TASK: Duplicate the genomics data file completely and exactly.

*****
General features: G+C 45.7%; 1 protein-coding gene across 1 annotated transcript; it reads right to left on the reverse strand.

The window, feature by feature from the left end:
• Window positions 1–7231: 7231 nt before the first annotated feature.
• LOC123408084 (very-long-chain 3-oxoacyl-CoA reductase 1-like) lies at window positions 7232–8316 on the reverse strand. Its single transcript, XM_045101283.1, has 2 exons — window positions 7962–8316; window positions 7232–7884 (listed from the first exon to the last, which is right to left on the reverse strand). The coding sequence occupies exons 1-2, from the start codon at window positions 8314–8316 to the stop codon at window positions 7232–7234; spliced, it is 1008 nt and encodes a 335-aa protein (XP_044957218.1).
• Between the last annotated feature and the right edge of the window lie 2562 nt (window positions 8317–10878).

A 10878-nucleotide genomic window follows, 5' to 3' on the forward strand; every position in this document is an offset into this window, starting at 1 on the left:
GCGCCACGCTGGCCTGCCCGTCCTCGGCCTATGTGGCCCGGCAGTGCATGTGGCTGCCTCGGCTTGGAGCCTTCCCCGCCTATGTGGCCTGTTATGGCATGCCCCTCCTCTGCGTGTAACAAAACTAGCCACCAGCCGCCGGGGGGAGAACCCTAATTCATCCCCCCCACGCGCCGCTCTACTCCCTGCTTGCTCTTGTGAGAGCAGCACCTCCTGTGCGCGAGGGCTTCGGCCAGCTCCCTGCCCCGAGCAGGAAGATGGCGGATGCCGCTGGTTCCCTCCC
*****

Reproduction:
General features: G+C 45.7%; 1 protein-coding gene across 1 annotated transcript; it reads right to left on the reverse strand.

The window, feature by feature from the left end:
• Window positions 1–7231: 7231 nt before the first annotated feature.
• LOC123408084 (very-long-chain 3-oxoacyl-CoA reductase 1-like) lies at window positions 7232–8316 on the reverse strand. Its single transcript, XM_045101283.1, has 2 exons — window positions 7962–8316; window positions 7232–7884 (listed from the first exon to the last, which is right to left on the reverse strand). The coding sequence occupies exons 1-2, from the start codon at window positions 8314–8316 to the stop codon at window positions 7232–7234; spliced, it is 1008 nt and encodes a 335-aa protein (XP_044957218.1).
• Between the last annotated feature and the right edge of the window lie 2562 nt (window positions 8317–10878).

A 10878-nucleotide genomic window follows, 5' to 3' on the forward strand; every position in this document is an offset into this window, starting at 1 on the left:
GCGCCACGCTGGCCTGCCCGTCCTCGGCCTATGTGGCCCGGCAGTGCATGTGGCTGCCTCGGCTTGGAGCCTTCCCCGCCTATGTGGCCTGTTATGGCATGCCCCTCCTCTGCGTGTAACAAAACTAGCCACCAGCCGCCGGGGGGAGAACCCTAATTCATCCCCCCCACGCGCCGCTCTACTCCCTGCTTGCTCTTGTGAGAGCAGCACCTCCTGTGCGCGAGGGCTTCGGCCAGCTCCCTGCCCCGAGCAGGAAGATGGCGGATGCCGCTGGTTCCCTCCC